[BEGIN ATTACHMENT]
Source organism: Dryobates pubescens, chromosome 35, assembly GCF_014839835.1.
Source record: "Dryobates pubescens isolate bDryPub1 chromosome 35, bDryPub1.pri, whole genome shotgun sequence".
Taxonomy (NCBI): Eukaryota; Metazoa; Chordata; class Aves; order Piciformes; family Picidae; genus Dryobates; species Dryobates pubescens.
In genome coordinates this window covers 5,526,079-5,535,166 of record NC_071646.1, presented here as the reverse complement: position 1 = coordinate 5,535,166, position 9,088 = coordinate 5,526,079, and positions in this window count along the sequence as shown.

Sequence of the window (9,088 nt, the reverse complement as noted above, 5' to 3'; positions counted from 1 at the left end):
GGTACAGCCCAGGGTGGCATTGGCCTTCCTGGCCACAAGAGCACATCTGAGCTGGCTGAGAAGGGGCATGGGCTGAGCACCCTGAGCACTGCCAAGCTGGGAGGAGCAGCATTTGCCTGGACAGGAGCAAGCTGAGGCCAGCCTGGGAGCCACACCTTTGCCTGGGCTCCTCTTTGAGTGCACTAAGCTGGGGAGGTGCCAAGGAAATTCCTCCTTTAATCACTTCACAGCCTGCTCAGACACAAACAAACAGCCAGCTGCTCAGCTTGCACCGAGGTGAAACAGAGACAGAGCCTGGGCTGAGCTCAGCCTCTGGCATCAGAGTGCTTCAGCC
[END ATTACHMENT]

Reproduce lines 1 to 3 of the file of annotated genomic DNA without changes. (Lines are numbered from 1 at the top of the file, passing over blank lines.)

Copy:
Source organism: Dryobates pubescens, chromosome 35, assembly GCF_014839835.1.
Source record: "Dryobates pubescens isolate bDryPub1 chromosome 35, bDryPub1.pri, whole genome shotgun sequence".
Taxonomy (NCBI): Eukaryota; Metazoa; Chordata; class Aves; order Piciformes; family Picidae; genus Dryobates; species Dryobates pubescens.